The Rosé Revolution rolls on…

  • Jul. 5, 2018 1:30 p.m.

Our on-again off-again fascination with Rosés goes back more than 50 years.

Greek and Roman wines, in days gone by, were likely naturally pink blends of red and white grapes pressed off the skins after a day or two of fermentation.

After World War II, two Portugese wineries – Lancers and Mateus – introduced slightly sweet and gently sparkling pink wines in Europe and North America. Lancers is still widely available in the U.S. Here in British Columbia, today, we continue to sip and swirl Mateus.

According to San Francisco blogger W. Blake Gray, in ‘The Gray Report’: “Queen Elizabeth was at a private party at the Savoy Hotel in London in the early ’60s when she was dissatisfied with the wine selection and asked for some Mateus; the hotel manager had to send out for a bottle.”

Today, Mateus ‘The Original’ Rosé (166) $9.99 is a blend of traditional Portugese wine grapes, primarily Baga, Rufete, Tinta Barroca, and Touriga Franca. Prettily pink and still slightly sparkling, it teases our taste buds with cherry, strawberry and raspberry aromas. Cherry and red berry fruit flavours keep the wine seductively sweet.

The California White Zinfandel phenomenon began in 1972 when Bob Trinchero of Sutter Home discovered the fermentation had become “stuck” in a tank of Zinfandel meant to be a red wine. He released a pale, semi-sweet rosé coloured wine that he labeled as ‘White Zinfandel’. Sales soared from 25,000 cases in 1980 to more than 1.5 million in 1986.

Despite the popularity of White Zinfandel, sophisticated wine lovers failed to embrace the phenomenon… and the reputation of Rosés took another turn for the worse. Fortunately winemakers in France, Italy and Spain continued to make Rosés from whatever grapes were available.

Today’s Rosés are often deliberately frivolous. Beyond traditional methods – quickly pressing juice off with minimal skin contact or bleeding-off colourless juice from red grapes before fermentation – cunning winemakers are adding other fruits to their blends.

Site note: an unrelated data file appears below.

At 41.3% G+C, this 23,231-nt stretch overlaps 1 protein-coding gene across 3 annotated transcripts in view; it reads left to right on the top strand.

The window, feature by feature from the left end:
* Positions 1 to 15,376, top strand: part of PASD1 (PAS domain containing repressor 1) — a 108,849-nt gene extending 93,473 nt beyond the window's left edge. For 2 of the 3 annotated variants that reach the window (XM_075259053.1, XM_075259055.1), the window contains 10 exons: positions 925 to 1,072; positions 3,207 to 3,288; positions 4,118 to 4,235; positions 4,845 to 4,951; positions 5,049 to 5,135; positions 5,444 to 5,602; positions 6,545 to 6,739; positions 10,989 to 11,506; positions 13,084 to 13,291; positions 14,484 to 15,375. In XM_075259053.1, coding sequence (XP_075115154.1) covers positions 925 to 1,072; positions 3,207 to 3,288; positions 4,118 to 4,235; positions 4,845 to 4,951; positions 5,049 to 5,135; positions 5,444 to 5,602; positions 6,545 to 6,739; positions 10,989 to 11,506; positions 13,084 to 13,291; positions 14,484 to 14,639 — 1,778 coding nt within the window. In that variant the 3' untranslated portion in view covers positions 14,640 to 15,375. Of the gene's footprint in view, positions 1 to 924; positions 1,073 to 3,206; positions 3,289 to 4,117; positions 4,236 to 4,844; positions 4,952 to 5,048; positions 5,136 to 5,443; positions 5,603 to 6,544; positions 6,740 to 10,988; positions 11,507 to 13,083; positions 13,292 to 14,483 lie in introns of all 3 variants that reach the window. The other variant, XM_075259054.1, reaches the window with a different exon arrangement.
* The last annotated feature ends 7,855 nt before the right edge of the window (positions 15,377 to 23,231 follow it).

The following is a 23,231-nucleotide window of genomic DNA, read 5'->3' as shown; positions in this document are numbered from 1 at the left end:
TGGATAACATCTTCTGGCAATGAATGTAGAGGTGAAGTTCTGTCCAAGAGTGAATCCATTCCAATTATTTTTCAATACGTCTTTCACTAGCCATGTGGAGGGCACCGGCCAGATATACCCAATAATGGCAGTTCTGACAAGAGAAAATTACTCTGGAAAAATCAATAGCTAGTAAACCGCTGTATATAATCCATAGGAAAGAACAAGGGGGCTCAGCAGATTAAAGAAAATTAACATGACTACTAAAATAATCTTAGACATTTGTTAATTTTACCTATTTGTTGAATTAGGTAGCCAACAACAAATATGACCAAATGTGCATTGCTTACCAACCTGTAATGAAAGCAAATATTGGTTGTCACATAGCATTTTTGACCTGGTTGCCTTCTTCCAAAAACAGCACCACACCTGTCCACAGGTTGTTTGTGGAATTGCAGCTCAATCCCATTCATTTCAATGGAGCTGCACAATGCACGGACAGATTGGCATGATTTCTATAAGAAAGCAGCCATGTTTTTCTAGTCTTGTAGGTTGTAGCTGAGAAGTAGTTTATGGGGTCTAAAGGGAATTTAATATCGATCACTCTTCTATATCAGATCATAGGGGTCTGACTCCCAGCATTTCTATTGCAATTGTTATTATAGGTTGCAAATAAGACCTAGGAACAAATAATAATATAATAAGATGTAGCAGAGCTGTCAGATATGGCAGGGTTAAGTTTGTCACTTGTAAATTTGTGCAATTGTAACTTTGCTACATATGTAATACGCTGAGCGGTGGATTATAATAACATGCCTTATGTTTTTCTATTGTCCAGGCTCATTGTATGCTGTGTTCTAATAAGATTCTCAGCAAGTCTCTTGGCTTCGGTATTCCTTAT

From Chile, Fresita Sparkling Strawberry (299404) $15.99 has Patagonian wild strawberries added to a sparkling white wine. The result is deliciously fruity and sweet, overflowing with aromas and flavours of candied cherries and fresh strawberries. Low in alcohol – a mere 8 per cent – this is a kinder, gentler style of easy- sipping wine. And it also comes in a cute little 200ml bottle!

Awash with Chardonnay and Shiraz, Australian winemakers seldom send us any Rosé. From their base in the Yarra Valley, Innocent Bystander offers a full range of wines. Sadly, only their Chardonnay, Pinot Noir and Moscato have made it to British Columbia.

Joie Farm began in 2004, opening with two high-toned whites – an unoaked Chardonnay, their ‘A Noble Blend’ of Gewürztraminer, Riesling, Pinot Blanc, Kerner, Muscat, Auxerrois and Ehrenfelser – and a sassy rosé from Pinot Noir. Winemaker Heidi Noble’s house style is bright, and ‘racy’, whether the wines are white, rosé or red.

Joie Farm Rosé 2016 (511469) $20.99 is a blend of 75 per cent Pinot Noir and 25 per cent Gamay. Just barely off-dry, beneath the strawberry and rhubarb fruit this medium-bodied rosé has underlying notes of dried thyme and dusty sage that add lingeringly complex notes to the finish.

Provence in south-east France is the world’s largest wine region specializing in dry Rosé. Most Provençal wines have flavors and aromas that echo the ‘bouquet garni’ spices of the region including wild lavender, rosemary and thyme.

Named after endless lavender fields in the region, Lavendette Rosé (52121) $20.99 is a Provençal wine from the Alpes De Haute department. Very pale pink with subtle notes of strawberry, raspberry and grapefruit. Very elegant and crisply refereshing.

From Navarra in north-eastern Spain, Principe de Viana Edicion Rosa 33939) $22.99 is a delicate dry wine made in the traditional ‘saignée’ bleeding method. Cherried, strawberries and dusty pink grapefruit are the predominant aromas and flavours of this 100 per cent Garnacha Rosé.

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